Amazon and Asos will be on the high street by 2020, a leading commercial property industry figure has predicted. Such a move could be key to reviving the property sector, he said.
Guy Grainger, head of retail at commercial property agent Jones Lang Lasalle
, predicted that both the pureplays would have high street premises within eight years. Speaking at the Investment Property Forum (IPF) he said such a strategy could have important implications for the high street.
“The UK consumer has totally adapted to online retailing and we have more online sales than France and Germany added together,” he said.
“But online is not the Holy Grail and the property sector is not going to be killed by online - quite the opposite. A property strategy linked directly to online strategy is the key ingredient.
“Purely online retailers will have more impact with a multichannel strategy and I certainly believe that it won't be long before ASOS and Amazon have a physical presence.
“The future could be mixed for fashion retailers though. The nation is getting older and by 2020 there will be 15 percent fewer 18-25 year olds, so the very congested fashion sector, which has been driving rents for some time, won’t have as many customers.”
The comments came as industry benchmark IPD unveiled its property report for the first quarter of 2012. It said shopping centres had lost 38.4% of their capital value since 2007. In town shopping centres were now worth 41% less than they were in 2007, with rents down by 13%. Around 71% of these centres are more than 20 years old and, says IPD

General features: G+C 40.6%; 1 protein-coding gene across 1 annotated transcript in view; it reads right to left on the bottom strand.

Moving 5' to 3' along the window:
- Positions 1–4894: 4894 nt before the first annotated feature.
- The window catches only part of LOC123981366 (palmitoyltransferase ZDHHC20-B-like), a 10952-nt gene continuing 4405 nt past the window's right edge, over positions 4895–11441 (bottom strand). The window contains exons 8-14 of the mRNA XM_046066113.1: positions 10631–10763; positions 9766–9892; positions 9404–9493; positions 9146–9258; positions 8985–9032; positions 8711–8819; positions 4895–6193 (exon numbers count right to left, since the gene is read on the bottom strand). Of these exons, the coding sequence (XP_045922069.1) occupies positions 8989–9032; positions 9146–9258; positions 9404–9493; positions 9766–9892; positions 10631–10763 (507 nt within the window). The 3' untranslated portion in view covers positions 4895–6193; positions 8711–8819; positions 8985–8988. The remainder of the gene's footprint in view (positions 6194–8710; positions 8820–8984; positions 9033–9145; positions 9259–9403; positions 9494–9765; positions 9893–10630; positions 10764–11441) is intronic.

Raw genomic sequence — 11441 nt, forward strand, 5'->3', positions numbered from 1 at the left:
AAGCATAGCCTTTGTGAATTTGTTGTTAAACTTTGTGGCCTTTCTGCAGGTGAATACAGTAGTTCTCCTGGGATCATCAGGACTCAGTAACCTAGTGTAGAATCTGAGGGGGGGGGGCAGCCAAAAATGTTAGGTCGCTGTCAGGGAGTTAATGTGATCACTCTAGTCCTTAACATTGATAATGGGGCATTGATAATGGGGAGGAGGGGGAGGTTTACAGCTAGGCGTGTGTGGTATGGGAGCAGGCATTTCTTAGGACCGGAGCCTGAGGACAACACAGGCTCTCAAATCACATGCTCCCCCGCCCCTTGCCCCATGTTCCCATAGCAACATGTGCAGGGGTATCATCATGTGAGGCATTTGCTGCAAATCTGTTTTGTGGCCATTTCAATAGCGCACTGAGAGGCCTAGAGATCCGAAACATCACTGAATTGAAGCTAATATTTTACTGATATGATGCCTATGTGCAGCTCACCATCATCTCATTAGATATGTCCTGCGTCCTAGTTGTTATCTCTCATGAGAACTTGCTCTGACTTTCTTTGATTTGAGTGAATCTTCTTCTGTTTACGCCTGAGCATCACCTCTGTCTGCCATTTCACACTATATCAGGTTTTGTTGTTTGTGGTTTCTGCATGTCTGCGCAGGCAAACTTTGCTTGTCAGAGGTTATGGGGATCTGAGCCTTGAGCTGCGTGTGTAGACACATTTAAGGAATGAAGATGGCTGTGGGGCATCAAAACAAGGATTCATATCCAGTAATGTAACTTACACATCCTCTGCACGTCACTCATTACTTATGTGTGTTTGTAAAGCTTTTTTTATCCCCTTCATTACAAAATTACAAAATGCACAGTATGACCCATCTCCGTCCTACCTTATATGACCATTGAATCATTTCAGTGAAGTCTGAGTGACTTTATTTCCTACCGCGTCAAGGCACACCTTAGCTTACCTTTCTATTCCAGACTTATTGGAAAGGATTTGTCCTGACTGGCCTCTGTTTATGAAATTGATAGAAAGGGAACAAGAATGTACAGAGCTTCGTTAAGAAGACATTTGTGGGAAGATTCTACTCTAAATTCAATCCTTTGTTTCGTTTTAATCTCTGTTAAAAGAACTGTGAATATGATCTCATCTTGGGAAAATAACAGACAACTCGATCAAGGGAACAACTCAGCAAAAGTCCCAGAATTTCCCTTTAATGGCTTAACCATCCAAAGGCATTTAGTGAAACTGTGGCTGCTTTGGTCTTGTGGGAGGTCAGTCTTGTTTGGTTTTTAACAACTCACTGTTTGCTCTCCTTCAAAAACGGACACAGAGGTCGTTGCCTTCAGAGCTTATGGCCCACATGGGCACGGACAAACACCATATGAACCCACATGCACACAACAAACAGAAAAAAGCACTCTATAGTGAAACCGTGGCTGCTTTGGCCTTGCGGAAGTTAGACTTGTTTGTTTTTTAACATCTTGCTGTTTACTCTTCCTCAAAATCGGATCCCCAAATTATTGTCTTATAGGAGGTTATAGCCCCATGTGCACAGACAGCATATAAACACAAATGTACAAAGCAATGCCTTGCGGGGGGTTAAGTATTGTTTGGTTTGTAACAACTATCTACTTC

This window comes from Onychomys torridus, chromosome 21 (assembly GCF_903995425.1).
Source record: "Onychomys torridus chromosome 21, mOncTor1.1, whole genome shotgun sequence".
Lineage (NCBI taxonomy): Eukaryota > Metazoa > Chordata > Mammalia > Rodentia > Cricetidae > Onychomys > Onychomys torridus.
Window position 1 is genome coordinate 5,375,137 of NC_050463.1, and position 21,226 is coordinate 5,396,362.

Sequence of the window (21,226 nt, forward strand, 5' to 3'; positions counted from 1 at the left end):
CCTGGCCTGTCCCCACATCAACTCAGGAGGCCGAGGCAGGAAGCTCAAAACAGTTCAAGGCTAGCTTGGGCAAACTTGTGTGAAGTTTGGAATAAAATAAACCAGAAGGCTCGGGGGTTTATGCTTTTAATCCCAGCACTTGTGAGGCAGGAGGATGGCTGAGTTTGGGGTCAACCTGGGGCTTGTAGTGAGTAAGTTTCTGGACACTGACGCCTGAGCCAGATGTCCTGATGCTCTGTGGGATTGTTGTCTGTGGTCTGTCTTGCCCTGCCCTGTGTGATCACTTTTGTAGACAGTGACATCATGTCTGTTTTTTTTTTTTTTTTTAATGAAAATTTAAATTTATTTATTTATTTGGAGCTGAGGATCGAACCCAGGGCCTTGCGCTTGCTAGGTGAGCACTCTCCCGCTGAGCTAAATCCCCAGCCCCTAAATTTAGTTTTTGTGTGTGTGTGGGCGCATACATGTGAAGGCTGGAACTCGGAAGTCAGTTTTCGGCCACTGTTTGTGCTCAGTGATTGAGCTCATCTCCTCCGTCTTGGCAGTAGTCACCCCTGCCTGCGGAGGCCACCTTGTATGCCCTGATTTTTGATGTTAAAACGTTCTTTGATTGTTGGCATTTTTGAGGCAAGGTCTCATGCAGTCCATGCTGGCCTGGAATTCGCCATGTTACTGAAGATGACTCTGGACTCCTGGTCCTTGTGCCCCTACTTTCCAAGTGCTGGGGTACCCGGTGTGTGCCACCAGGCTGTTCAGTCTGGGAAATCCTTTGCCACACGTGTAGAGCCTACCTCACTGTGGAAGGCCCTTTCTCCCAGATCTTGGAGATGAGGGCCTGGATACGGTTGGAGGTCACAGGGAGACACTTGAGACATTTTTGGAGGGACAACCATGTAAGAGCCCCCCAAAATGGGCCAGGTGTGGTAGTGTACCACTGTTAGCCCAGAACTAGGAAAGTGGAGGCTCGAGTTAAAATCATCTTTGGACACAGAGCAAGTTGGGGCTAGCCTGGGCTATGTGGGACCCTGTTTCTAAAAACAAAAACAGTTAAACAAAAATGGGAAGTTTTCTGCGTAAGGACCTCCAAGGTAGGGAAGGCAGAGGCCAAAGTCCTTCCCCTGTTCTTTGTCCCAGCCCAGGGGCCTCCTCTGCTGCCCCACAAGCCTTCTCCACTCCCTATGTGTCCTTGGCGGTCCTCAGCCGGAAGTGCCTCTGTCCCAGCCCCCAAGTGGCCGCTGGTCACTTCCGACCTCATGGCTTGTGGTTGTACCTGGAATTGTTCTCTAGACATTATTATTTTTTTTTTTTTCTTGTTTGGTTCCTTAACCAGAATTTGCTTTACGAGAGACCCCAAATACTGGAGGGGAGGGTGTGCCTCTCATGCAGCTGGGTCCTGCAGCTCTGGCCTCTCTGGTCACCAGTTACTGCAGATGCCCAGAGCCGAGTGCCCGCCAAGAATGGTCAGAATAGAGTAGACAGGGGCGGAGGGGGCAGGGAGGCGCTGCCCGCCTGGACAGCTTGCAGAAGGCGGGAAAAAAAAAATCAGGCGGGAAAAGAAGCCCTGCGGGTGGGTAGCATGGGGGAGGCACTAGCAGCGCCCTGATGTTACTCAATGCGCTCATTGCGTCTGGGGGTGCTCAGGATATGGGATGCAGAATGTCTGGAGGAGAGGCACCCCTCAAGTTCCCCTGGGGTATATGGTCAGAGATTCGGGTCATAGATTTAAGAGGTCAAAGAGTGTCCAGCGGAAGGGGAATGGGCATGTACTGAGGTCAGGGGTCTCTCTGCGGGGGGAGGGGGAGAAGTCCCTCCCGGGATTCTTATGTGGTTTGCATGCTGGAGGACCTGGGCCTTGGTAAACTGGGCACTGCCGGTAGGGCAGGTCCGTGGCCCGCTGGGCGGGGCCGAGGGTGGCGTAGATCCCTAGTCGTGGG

, “increasingly obsolete.” The UK retail sector has seen capital values fall by 31% since June 2007 and rental values fall by 8.3%, according to the report.
Greg Mansell, senior researcher at IPD, said: “The retail sector has been the worst performing property sector in the UK over the last year, but these figures are a warning sign to investors not to abandon the retail sector. It is still the largest sector in the UK property market, and investors need to take more notice of their allocations and liabilities, and how these interact with the changing nature of the market. A retail renaissance is needed, not an exodus.”